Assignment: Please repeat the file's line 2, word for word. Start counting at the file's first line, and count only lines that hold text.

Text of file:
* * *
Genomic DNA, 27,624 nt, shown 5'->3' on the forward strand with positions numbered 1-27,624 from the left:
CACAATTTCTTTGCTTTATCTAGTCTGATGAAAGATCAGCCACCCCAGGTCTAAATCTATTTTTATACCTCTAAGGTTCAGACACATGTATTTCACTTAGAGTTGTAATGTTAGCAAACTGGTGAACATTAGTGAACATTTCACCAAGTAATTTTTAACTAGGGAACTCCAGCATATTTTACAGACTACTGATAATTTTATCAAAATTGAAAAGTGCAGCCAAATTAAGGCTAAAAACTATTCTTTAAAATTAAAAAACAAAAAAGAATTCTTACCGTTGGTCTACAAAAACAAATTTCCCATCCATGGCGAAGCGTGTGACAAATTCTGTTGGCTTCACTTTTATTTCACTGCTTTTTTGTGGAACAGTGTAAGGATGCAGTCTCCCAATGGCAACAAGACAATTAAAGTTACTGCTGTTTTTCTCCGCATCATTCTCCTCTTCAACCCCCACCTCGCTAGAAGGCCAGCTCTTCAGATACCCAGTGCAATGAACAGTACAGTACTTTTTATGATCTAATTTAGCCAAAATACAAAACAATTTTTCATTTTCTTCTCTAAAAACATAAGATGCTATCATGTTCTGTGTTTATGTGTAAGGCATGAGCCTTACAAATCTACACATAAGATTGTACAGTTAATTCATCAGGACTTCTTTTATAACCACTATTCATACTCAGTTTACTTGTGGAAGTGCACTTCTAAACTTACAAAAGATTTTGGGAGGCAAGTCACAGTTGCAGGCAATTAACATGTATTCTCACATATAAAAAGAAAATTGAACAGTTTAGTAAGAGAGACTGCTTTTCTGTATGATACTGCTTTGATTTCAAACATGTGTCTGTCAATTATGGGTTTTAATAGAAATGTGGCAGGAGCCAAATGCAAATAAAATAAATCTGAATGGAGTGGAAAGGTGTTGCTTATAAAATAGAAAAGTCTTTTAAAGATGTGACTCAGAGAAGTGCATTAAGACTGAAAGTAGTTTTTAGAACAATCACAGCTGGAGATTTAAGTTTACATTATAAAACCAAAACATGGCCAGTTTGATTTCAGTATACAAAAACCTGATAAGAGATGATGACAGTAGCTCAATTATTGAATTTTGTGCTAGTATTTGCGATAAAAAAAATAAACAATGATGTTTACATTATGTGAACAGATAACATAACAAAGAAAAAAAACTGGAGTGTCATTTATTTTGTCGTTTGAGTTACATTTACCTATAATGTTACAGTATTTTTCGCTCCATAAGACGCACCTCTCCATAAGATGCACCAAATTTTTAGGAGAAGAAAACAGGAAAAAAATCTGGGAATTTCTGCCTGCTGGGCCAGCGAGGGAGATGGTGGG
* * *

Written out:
CACAATTTCTTTGCTTTATCTAGTCTGATGAAAGATCAGCCACCCCAGGTCTAAATCTATTTTTATACCTCTAAGGTTCAGACACATGTATTTCACTTAGAGTTGTAATGTTAGCAAACTGGTGAACATTAGTGAACATTTCACCAAGTAATTTTTAACTAGGGAACTCCAGCATATTTTACAGACTACTGATAATTTTATCAAAATTGAAAAGTGCAGCCAAATTAAGGCTAAAAACTATTCTTTAAAATTAAAAAACAAAAAAGAATTCTTACCGTTGGTCTACAAAAACAAATTTCCCATCCATGGCGAAGCGTGTGACAAATTCTGTTGGCTTCACTTTTATTTCACTGCTTTTTTGTGGAACAGTGTAAGGATGCAGTCTCCCAATGGCAACAAGACAATTAAAGTTACTGCTGTTTTTCTCCGCATCATTCTCCTCTTCAACCCCCACCTCGCTAGAAGGCCAGCTCTTCAGATACCCAGTGCAATGAACAGTACAGTACTTTTTATGATCTAATTTAGCCAAAATACAAAACAATTTTTCATTTTCTTCTCTAAAAACATAAGATGCTATCATGTTCTGTGTTTATGTGTAAGGCATGAGCCTTACAAATCTACACATAAGATTGTACAGTTAATTCATCAGGACTTCTTTTATAACCACTATTCATACTCAGTTTACTTGTGGAAGTGCACTTCTAAACTTACAAAAGATTTTGGGAGGCAAGTCACAGTTGCAGGCAATTAACATGTATTCTCACATATAAAAAGAAAATTGAACAGTTTAGTAAGAGAGACTGCTTTTCTGTATGATACTGCTTTGATTTCAAACATGTGTCTGTCAATTATGGGTTTTAATAGAAATGTGGCAGGAGCCAAATGCAAATAAAATAAATCTGAATGGAGTGGAAAGGTGTTGCTTATAAAATAGAAAAGTCTTTTAAAGATGTGACTCAGAGAAGTGCATTAAGACTGAAAGTAGTTTTTAGAACAATCACAGCTGGAGATTTAAGTTTACATTATAAAACCAAAACATGGCCAGTTTGATTTCAGTATACAAAAACCTGATAAGAGATGATGACAGTAGCTCAATTATTGAATTTTGTGCTAGTATTTGCGATAAAAAAAATAAACAATGATGTTTACATTATGTGAACAGATAACATAACAAAGAAAAAAAACTGGAGTGTCATTTATTTTGTCGTTTGAGTTACATTTACCTATAATGTTACAGTATTTTTCGCTCCATAAGACGCACCTCTCCATAAGATGCACCAAATTTTTAGGAGAAGAAAACAGGAAAAAAATCTGGGAATTTCTGCCTGCTGGGCCAGCGAGGGAGATGGTGGG